Small-scale miners told Minister of Provincial Affairs Mandi Chimene at a mining indaba here last week that some of them have found foreign investors but it was difficult to convince them to sign agreements because the law was a major barrier.
They said the 51-49% threshold should be revised downwards as it makes life hard for locals who do not have sound financial backing to make deals with foreigners. “Government should not just stick to 51-49 threshold because it does not work. We expect government to support us during such negotiations and give financial assurance,” said small-scale miner Douglas Maringe.
Other miners said they still need a lot of expertise and capital to invest in their business so it was difficult to arm-twist a potential investor to take up the 49 percent shareholder in such a scenario.
In response, Chimene, who does not have an economics background, was adamant that miners should not cry to partner foreigners. She said the resources belong to local people and therefore locals should form consortiums amongst themselves.
“We should not just rely on foreign partnerships. Let’s form consortiums of local people. These are our natural resources,” said Chimene.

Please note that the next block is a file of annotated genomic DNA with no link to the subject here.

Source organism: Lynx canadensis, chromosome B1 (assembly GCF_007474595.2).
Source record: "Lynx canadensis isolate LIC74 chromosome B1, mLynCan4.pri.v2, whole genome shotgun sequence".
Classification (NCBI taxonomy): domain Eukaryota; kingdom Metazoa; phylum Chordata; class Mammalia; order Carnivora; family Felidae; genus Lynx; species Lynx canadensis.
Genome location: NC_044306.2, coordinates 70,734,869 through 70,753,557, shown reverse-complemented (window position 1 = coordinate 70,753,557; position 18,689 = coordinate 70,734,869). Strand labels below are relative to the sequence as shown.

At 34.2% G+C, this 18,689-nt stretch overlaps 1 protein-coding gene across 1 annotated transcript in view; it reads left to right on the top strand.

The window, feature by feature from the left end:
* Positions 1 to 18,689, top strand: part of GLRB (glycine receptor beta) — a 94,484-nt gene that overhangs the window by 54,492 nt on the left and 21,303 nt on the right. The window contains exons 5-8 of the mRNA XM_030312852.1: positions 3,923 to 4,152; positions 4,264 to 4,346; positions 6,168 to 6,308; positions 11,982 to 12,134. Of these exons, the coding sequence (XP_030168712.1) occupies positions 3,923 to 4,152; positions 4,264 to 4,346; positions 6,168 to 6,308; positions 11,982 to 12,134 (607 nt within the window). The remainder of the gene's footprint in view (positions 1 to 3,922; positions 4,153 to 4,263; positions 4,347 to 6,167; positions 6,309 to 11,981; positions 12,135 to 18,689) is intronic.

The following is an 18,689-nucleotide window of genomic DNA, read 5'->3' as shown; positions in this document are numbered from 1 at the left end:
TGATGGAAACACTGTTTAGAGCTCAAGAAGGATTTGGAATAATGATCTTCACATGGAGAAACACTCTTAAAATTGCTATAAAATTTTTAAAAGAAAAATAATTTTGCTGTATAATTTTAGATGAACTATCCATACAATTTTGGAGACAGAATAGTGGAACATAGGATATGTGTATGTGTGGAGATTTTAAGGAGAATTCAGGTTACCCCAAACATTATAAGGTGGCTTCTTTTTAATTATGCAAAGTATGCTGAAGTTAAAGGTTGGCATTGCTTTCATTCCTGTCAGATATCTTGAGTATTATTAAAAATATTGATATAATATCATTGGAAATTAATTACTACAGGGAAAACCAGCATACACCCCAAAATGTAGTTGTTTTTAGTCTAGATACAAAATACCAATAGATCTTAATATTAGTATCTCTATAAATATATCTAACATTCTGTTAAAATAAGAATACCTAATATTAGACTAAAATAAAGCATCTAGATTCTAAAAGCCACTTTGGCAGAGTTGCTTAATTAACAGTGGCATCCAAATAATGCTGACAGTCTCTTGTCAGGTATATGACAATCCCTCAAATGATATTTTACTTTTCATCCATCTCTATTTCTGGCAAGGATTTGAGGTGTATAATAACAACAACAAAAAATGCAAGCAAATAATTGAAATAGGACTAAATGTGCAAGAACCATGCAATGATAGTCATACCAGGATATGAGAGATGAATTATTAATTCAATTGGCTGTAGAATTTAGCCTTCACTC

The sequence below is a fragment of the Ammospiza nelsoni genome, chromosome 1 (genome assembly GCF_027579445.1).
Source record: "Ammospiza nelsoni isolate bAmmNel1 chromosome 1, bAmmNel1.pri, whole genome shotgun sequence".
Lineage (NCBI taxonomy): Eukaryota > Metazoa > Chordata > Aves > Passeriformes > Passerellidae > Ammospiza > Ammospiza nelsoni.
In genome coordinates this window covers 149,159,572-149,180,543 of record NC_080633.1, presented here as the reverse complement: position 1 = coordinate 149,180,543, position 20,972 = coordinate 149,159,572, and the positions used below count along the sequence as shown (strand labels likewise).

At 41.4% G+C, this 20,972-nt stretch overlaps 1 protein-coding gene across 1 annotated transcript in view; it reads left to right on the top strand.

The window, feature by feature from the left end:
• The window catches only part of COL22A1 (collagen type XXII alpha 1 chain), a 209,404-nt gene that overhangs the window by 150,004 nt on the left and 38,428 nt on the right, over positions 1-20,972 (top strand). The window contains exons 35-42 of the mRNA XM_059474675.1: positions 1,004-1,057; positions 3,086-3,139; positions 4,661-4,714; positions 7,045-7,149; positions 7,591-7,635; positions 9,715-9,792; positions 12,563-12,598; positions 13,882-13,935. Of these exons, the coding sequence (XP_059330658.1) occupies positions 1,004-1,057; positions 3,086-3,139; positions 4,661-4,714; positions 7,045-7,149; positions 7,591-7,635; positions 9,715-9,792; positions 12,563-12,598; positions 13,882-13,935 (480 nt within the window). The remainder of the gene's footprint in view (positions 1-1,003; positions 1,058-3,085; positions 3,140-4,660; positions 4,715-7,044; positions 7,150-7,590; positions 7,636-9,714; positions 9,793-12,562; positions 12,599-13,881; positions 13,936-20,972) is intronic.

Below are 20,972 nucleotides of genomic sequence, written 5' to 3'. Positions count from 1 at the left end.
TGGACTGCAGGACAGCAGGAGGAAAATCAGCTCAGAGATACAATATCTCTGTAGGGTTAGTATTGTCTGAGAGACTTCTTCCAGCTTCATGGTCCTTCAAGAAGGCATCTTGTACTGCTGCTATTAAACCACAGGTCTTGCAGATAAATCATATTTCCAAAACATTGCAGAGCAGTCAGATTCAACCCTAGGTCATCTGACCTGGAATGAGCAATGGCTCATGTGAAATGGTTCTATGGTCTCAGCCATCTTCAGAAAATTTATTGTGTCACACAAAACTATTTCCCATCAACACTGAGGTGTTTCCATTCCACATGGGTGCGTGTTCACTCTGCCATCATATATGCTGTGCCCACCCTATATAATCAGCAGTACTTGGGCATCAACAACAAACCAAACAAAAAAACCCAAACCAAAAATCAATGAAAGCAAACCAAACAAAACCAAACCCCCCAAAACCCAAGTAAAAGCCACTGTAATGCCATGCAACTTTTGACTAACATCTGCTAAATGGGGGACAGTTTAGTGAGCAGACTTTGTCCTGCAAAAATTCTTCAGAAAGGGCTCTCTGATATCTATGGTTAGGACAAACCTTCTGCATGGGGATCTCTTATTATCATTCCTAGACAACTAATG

Local economist Terry Douglas said the miners did not have sufficient leverage to negotiate with foreign investors because they had nothing to offer on table. For the 51-49 shareholding to work, government should avail adequate funding to local indigenous so that they could become financially independent.
“Government should relook at the Indigenisation model because as it stands no investor will invest his funds and expertise to become a minority shareholder. Government should flex its muscle because the economy is shrinking and its citizens are suffering,” said Douglas.
He added that Chimene was speaking from an uninformed point of view. He said it was impossible to have a partnership of financially crippled people without equipment and expertise in a specialised line of business such as mining.Post published in: Business